NASA to make announcement about Earth-like planets today

NASA to make announcement about Earth-like planets today

Astronomers just discovered seven Earth-like planets only 40 light years away.

The discovery sets a new record for the greatest number of habitable-zone planets found around a single star outside our solar system.

"Finding a second earth isn't just a matter of if, but when", Thomas Zurbuchen, NASA's associate administrator for science, said during a press conference Wednesday. All seven could potentially have liquid water, which is the key to our survival on other planets under the right atmospheric conditions.

NASA on Wednesday shared news of the discovery of planets offering the first realistic opportunity to search for signs of alien life outside of the solar system.

Three of the planets-e, f, and g, as labeled above-are in the most habitable zone, meaning water could most likely exist on them.

"The discovery of multiple rocky planets with surface temperatures which allow for liquid water make this wonderful system an exciting future target in the search for life", said British astronomer Dr Chris Copperwheat, from Liverpool John Moores University, who co-led the global team.

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The star in question has been named TRAPPIST-1, and is a type of star known as a "red dwarf", the most common type in the universe. Thus, the planets orbit very close to the star and close to each other.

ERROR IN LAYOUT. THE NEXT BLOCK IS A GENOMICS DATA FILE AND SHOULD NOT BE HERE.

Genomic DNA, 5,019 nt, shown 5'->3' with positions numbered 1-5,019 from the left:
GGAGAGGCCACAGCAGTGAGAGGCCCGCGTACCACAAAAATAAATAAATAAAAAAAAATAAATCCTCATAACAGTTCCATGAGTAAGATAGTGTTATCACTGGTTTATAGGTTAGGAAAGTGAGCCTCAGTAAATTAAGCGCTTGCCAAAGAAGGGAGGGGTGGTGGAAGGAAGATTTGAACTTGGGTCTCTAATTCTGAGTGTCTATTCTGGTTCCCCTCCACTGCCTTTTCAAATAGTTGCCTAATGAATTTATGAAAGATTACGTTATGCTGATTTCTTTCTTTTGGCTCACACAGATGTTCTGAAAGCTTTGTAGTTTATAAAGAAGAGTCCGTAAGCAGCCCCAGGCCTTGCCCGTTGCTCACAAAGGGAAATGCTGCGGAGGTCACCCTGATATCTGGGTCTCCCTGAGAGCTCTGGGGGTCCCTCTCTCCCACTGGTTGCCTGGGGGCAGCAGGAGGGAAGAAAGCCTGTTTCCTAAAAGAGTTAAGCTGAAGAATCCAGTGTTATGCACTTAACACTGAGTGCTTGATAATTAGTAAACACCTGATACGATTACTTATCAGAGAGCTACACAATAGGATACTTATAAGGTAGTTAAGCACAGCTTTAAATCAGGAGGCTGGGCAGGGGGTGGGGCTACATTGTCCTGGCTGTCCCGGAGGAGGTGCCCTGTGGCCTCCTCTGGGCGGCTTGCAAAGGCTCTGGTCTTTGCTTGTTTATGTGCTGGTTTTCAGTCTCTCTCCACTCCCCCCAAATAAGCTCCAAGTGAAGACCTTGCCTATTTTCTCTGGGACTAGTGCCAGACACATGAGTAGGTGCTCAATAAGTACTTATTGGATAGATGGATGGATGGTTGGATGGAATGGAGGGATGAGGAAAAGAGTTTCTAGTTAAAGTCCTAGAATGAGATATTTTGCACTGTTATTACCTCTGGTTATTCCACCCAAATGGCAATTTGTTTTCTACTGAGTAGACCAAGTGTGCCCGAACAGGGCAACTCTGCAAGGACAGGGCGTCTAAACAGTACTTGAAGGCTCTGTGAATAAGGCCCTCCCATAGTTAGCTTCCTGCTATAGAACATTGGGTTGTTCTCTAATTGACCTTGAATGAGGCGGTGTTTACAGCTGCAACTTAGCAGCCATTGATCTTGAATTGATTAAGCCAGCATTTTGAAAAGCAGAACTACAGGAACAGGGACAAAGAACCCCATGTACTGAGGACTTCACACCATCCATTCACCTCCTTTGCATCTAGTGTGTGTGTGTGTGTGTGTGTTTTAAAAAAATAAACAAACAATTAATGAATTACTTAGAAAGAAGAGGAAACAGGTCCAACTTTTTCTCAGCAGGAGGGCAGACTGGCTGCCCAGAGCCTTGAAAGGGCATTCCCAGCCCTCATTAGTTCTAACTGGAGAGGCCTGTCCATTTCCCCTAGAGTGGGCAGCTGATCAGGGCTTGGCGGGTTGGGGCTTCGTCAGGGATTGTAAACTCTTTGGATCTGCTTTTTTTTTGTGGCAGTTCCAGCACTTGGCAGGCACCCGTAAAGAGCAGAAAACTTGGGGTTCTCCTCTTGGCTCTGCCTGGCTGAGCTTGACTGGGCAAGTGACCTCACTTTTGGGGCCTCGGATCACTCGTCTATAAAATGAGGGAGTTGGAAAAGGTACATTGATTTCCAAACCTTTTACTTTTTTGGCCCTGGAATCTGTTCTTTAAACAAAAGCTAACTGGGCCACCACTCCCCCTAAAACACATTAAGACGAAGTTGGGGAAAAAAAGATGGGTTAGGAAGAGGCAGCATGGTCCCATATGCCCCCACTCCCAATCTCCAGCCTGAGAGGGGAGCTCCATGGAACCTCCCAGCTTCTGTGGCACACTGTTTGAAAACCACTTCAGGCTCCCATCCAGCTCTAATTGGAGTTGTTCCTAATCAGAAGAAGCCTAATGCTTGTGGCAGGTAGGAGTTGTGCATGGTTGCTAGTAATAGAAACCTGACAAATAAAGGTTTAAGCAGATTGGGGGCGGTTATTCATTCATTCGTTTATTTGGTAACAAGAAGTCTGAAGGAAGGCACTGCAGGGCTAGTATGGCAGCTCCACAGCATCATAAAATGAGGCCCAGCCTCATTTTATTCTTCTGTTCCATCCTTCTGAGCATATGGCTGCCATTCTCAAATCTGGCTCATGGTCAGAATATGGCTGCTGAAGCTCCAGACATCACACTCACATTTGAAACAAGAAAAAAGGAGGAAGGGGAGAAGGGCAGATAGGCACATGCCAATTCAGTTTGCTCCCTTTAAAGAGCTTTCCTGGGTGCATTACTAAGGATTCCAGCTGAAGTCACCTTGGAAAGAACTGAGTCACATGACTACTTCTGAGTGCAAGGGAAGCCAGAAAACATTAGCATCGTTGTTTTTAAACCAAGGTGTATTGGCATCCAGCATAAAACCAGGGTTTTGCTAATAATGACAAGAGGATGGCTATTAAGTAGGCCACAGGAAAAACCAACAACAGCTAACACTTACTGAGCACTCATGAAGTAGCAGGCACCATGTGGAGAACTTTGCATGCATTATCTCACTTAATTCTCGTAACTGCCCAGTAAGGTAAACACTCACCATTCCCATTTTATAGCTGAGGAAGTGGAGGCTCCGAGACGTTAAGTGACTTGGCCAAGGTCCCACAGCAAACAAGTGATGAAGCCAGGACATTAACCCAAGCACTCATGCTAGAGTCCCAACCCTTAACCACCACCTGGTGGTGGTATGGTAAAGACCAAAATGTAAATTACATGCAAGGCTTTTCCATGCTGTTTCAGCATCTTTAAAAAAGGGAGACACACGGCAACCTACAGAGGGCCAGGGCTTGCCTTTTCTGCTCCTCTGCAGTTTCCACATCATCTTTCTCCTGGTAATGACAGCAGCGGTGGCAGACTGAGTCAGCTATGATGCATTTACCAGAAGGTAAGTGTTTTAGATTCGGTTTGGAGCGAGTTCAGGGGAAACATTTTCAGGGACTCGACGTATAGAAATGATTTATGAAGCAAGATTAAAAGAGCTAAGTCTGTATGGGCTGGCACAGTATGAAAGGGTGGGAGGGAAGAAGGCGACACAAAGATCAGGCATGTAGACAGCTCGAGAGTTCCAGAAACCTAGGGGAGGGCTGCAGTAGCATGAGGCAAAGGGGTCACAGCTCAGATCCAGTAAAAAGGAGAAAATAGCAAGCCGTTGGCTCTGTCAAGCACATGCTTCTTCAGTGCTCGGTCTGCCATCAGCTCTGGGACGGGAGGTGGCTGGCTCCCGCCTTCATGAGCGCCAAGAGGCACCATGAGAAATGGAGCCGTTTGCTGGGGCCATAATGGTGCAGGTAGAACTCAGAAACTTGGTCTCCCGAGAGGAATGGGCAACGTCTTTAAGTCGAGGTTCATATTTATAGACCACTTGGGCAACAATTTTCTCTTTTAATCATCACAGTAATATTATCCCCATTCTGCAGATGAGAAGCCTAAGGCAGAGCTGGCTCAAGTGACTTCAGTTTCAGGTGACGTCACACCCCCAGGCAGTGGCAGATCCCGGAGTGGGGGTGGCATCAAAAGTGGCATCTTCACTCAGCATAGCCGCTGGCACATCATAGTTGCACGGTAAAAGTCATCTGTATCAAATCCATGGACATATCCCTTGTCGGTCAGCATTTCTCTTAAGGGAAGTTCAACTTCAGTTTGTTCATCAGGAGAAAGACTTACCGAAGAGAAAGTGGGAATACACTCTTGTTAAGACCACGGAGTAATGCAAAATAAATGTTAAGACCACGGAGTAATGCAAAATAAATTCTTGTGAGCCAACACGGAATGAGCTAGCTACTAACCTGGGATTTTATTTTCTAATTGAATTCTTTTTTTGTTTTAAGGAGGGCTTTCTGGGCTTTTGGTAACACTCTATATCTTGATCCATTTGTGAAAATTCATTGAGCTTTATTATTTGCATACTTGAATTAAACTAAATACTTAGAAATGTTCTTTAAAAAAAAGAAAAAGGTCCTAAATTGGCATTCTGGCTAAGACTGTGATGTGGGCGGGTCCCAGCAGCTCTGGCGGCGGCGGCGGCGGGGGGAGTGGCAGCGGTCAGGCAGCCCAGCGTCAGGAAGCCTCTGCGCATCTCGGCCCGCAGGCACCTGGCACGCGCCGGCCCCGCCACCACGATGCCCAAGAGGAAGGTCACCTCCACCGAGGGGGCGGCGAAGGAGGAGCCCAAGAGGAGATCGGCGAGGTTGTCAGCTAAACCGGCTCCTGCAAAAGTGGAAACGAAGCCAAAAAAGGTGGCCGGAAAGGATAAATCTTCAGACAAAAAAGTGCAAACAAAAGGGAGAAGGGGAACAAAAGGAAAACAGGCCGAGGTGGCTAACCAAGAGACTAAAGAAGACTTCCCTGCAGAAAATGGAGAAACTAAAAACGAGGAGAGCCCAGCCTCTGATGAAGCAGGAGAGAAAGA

The findings will simultaneously be released in the journal Nature.

The most significant detail in this respect is whether or not the new planet or planets include liquid water, the principal ingredient for life. There is special interest in planets that orbit in a star's habitable zone.

James Webb Space Telescope, which is scheduled to launch in 2018, will also help gain more knowledge of the planet system.

Due to their tightly-wound proximity to TRAPPIST-1, the energy output from the star allows the inner six exoplanets to have temperatures comparable to those on Earth, Mercury, and Venus.